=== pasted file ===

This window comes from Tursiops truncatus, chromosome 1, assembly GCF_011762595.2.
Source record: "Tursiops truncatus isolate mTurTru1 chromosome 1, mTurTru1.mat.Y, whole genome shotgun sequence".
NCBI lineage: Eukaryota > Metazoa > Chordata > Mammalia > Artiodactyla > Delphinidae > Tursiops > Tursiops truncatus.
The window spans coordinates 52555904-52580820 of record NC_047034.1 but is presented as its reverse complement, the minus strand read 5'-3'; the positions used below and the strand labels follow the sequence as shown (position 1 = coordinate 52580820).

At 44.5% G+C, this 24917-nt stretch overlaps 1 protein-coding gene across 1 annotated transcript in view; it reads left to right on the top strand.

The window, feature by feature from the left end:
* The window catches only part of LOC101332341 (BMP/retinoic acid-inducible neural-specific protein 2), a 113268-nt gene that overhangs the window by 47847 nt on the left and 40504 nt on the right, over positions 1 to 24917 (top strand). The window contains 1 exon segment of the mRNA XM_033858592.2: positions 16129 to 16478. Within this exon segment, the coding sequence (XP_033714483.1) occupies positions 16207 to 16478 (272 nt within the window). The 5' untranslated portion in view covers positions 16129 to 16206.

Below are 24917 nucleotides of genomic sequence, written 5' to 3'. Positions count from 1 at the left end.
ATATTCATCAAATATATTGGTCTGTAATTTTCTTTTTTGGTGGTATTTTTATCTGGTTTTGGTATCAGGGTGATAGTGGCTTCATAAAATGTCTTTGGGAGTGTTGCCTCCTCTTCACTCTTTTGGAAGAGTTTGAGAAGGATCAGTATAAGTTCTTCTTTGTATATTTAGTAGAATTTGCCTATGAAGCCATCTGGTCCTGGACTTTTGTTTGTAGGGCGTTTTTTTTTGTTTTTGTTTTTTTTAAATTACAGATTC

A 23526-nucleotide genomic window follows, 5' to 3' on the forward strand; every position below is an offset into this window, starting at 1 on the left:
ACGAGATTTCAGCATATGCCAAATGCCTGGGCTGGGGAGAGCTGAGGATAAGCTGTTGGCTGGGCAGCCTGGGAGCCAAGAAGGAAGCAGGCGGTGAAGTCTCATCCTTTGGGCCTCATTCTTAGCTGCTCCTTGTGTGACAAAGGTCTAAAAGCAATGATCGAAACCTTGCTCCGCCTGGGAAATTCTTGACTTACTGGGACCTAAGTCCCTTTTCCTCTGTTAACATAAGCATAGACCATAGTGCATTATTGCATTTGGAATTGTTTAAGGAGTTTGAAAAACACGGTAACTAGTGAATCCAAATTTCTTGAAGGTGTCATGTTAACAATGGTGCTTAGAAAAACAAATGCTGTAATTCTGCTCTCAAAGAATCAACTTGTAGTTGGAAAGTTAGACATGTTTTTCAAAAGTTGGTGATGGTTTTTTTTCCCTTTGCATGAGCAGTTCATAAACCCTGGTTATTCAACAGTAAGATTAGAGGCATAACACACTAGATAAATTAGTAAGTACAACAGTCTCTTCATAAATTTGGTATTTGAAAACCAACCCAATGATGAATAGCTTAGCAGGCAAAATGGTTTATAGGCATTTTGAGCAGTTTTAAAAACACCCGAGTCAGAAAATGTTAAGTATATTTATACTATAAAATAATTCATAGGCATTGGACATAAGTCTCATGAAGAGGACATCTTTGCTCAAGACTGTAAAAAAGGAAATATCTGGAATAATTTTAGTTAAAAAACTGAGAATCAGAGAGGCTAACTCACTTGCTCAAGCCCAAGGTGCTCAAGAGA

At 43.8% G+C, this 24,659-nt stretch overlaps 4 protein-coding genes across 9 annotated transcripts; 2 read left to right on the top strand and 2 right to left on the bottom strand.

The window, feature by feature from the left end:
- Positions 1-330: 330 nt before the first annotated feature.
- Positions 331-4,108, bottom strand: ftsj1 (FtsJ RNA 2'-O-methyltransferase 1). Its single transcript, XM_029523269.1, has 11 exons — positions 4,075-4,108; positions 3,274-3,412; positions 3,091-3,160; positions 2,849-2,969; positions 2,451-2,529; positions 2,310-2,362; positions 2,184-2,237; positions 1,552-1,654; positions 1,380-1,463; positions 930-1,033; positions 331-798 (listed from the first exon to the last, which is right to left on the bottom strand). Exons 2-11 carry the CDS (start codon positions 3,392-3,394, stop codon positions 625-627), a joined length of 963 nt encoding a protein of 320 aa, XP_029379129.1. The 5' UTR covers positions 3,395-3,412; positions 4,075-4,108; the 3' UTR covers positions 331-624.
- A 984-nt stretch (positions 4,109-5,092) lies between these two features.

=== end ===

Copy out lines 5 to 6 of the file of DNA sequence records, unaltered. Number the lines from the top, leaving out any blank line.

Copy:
At 44.5% G+C, this 24917-nt stretch overlaps 1 protein-coding gene across 1 annotated transcript in view; it reads left to right on the top strand.

The window, feature by feature from the left end: